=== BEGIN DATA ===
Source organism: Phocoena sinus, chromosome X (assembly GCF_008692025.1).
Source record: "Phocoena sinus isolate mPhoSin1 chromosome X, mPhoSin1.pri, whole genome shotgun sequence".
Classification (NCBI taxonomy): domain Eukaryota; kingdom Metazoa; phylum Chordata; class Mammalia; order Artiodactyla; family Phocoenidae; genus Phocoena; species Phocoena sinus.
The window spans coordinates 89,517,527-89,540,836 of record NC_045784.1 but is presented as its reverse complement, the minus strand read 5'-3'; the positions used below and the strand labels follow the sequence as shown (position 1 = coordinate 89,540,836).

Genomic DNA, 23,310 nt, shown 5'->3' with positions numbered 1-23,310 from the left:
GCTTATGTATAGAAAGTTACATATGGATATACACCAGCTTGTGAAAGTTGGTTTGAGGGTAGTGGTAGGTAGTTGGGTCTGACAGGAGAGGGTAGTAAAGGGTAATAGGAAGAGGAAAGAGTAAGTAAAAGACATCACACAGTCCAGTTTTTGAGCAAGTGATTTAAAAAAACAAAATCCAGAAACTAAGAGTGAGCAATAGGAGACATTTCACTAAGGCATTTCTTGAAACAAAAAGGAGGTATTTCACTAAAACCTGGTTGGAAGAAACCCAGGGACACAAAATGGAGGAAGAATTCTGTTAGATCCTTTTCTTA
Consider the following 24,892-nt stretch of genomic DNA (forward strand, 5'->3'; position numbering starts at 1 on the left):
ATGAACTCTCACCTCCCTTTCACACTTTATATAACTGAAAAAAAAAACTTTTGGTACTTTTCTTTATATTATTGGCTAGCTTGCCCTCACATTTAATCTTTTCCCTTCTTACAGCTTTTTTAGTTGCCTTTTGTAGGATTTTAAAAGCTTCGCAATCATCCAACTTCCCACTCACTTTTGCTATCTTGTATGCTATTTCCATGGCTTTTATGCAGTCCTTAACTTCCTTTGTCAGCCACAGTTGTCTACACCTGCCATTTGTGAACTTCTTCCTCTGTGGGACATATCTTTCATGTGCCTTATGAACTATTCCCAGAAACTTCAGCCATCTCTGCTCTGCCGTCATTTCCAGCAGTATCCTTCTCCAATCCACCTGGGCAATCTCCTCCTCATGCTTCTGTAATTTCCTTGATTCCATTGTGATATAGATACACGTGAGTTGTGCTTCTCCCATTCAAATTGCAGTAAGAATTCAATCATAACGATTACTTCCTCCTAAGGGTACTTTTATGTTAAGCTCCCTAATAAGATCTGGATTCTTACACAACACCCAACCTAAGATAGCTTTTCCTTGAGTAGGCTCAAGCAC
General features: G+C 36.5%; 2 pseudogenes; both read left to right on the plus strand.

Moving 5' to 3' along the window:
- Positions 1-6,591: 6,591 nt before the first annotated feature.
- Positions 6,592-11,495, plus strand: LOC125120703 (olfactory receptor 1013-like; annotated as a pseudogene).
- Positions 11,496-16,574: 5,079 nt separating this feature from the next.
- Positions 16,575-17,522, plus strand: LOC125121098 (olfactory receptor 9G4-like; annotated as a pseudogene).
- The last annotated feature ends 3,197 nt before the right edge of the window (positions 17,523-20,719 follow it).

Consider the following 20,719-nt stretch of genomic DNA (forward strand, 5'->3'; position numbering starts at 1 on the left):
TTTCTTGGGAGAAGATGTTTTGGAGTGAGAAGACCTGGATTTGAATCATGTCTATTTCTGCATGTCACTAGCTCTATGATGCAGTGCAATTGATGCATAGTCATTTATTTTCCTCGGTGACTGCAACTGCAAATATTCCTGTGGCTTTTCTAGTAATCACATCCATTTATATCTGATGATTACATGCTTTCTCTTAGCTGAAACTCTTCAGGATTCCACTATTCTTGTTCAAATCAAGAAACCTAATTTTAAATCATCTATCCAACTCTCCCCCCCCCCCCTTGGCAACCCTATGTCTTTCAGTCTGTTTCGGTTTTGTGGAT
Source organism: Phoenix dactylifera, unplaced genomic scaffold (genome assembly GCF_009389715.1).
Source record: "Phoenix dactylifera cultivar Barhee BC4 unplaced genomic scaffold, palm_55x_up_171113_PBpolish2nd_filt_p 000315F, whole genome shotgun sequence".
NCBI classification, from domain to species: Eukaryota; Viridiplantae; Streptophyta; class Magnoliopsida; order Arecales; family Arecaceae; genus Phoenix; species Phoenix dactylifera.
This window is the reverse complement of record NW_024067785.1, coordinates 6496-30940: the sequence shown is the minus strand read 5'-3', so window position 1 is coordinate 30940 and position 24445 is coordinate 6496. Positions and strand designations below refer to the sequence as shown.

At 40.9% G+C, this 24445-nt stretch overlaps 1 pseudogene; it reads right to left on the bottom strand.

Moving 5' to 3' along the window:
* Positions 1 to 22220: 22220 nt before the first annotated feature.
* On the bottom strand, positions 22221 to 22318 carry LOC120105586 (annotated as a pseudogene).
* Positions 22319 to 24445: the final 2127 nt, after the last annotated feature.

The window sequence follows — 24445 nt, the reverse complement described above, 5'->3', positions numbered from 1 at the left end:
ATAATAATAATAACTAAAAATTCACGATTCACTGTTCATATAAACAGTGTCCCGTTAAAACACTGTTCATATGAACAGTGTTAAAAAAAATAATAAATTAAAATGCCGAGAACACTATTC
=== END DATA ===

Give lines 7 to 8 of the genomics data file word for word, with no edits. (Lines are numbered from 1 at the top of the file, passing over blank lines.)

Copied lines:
Consider the following 24,892-nt stretch of genomic DNA (forward strand, 5'->3'; position numbering starts at 1 on the left):
ATGAACTCTCACCTCCCTTTCACACTTTATATAACTGAAAAAAAAAACTTTTGGTACTTTTCTTTATATTATTGGCTAGCTTGCCCTCACATTTAATCTTTTCCCTTCTTACAGCTTTTTTAGTTGCCTTTTGTAGGATTTTAAAAGCTTCGCAATCATCCAACTTCCCACTCACTTTTGCTATCTTGTATGCTATTTCCATGGCTTTTATGCAGTCCTTAACTTCCTTTGTCAGCCACAGTTGTCTACACCTGCCATTTGTGAACTTCTTCCTCTGTGGGACATATCTTTCATGTGCCTTATGAACTATTCCCAGAAACTTCAGCCATCTCTGCTCTGCCGTCATTTCCAGCAGTATCCTTCTCCAATCCACCTGGGCAATCTCCTCCTCATGCTTCTGTAATTTCCTTGATTCCATTGTGATATAGATACACGTGAGTTGTGCTTCTCCCATTCAAATTGCAGTAAGAATTCAATCATAACGATTACTTCCTCCTAAGGGTACTTTTATGTTAAGCTCCCTAATAAGATCTGGATTCTTACACAACACCCAACCTAAGATAGCTTTTCCTTGAGTAGGCTCAAGCAC